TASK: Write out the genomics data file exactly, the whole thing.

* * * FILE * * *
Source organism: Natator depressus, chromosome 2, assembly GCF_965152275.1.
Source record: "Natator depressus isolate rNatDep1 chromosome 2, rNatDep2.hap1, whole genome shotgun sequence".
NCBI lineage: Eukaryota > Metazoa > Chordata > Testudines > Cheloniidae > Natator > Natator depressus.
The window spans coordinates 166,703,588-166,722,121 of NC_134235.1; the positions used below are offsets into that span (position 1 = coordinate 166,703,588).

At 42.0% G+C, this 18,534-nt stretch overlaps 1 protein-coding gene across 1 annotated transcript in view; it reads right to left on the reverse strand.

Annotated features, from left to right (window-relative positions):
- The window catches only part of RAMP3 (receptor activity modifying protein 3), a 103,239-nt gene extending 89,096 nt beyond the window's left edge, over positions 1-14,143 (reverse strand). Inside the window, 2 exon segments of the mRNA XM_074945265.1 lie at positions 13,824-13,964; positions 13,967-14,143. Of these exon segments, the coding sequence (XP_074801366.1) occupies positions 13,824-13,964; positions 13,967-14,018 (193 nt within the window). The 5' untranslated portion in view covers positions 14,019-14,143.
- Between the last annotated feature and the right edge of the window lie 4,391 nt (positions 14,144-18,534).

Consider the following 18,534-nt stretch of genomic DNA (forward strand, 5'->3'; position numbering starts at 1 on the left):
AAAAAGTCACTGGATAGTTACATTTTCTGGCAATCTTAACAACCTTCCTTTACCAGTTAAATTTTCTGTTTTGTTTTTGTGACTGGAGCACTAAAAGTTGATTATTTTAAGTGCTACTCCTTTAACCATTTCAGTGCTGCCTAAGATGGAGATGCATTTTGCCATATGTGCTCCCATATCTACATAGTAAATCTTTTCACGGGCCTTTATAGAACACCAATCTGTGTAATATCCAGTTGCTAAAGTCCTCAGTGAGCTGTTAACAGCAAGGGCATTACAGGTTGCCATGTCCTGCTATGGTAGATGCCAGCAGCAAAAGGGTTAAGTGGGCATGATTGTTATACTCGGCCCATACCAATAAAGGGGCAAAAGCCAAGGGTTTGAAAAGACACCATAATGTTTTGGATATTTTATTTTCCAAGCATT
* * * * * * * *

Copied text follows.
Source organism: Natator depressus, chromosome 2, assembly GCF_965152275.1.
Source record: "Natator depressus isolate rNatDep1 chromosome 2, rNatDep2.hap1, whole genome shotgun sequence".
NCBI lineage: Eukaryota > Metazoa > Chordata > Testudines > Cheloniidae > Natator > Natator depressus.
The window spans coordinates 166,703,588-166,722,121 of NC_134235.1; the positions used below are offsets into that span (position 1 = coordinate 166,703,588).

At 42.0% G+C, this 18,534-nt stretch overlaps 1 protein-coding gene across 1 annotated transcript in view; it reads right to left on the reverse strand.

Annotated features, from left to right (window-relative positions):
- The window catches only part of RAMP3 (receptor activity modifying protein 3), a 103,239-nt gene extending 89,096 nt beyond the window's left edge, over positions 1-14,143 (reverse strand). Inside the window, 2 exon segments of the mRNA XM_074945265.1 lie at positions 13,824-13,964; positions 13,967-14,143. Of these exon segments, the coding sequence (XP_074801366.1) occupies positions 13,824-13,964; positions 13,967-14,018 (193 nt within the window). The 5' untranslated portion in view covers positions 14,019-14,143.
- Between the last annotated feature and the right edge of the window lie 4,391 nt (positions 14,144-18,534).

Consider the following 18,534-nt stretch of genomic DNA (forward strand, 5'->3'; position numbering starts at 1 on the left):
AAAAAGTCACTGGATAGTTACATTTTCTGGCAATCTTAACAACCTTCCTTTACCAGTTAAATTTTCTGTTTTGTTTTTGTGACTGGAGCACTAAAAGTTGATTATTTTAAGTGCTACTCCTTTAACCATTTCAGTGCTGCCTAAGATGGAGATGCATTTTGCCATATGTGCTCCCATATCTACATAGTAAATCTTTTCACGGGCCTTTATAGAACACCAATCTGTGTAATATCCAGTTGCTAAAGTCCTCAGTGAGCTGTTAACAGCAAGGGCATTACAGGTTGCCATGTCCTGCTATGGTAGATGCCAGCAGCAAAAGGGTTAAGTGGGCATGATTGTTATACTCGGCCCATACCAATAAAGGGGCAAAAGCCAAGGGTTTGAAAAGACACCATAATGTTTTGGATATTTTATTTTCCAAGCATT